The quintet, two violins, cello and two violas, tackled this wonderfully lyrical work with polish and finesse. More than once I had to remember where I was, sitting in the auditorium of Prem School rather than London’s Wigmore Hall or New York’s Carnegie Hall, such was the beauty of their playing. The two outer movements of this three movement piece were full of exciting rhythms and harmonies, and positively burst with rich textures and energy. Very Brahmsian in character, the elegance of the music was expertly handled by all the players who performed tremendously well together.
But the highlight was the astonishing second movement. This was just magnificent and played with deep feeling and great sensitivity. Here the young DvoYák penned a hymn-like theme of deep beauty, first on the viola, then on the lead violin as the tune soared and swept its way ever upwards with the clarity and beauty of a crystal clear stream reflecting the sunlight – surely nothing less than the things of which dreams are made. And throughout the whole work came hints of the greatness that was to eventually ensure DvoYák’s place in the musical halls of fame. Those exciting little rhythms that he expressed so fervently, interweaving them with hints of folk tunes that he had learnt as a child; the pressing insistence of the main themes, interestingly tossed and thrown in the development section to emerge with splendour in the recapitulation. And the quintet captured all this elegantly and gave us all a remarkably pure and sparkling performance throughout that did more than justice to this little gem in the musical repertoire.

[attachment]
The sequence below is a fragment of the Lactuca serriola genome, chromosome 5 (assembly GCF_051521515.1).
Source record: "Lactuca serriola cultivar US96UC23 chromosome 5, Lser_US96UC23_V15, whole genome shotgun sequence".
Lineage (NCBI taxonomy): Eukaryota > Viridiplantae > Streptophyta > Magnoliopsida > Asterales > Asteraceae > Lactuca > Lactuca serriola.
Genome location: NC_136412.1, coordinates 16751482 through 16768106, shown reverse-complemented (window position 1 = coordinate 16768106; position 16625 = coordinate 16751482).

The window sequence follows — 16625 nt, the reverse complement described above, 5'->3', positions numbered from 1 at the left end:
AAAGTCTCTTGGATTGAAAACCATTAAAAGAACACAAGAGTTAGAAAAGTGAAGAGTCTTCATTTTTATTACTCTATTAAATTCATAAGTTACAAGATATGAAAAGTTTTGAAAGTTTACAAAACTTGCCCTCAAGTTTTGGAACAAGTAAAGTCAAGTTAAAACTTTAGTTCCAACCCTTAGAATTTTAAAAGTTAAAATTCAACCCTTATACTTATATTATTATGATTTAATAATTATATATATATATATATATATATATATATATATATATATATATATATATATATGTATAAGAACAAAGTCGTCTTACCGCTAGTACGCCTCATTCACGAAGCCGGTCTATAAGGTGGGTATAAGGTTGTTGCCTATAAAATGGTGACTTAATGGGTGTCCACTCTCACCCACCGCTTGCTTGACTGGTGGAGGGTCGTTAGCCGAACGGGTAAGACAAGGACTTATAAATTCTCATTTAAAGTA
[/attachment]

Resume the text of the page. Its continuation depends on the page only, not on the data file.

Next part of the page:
‘…beyond the distant stars’ – a guitar and voice recital by Sakdipon Mitprayoon

Jai-Pee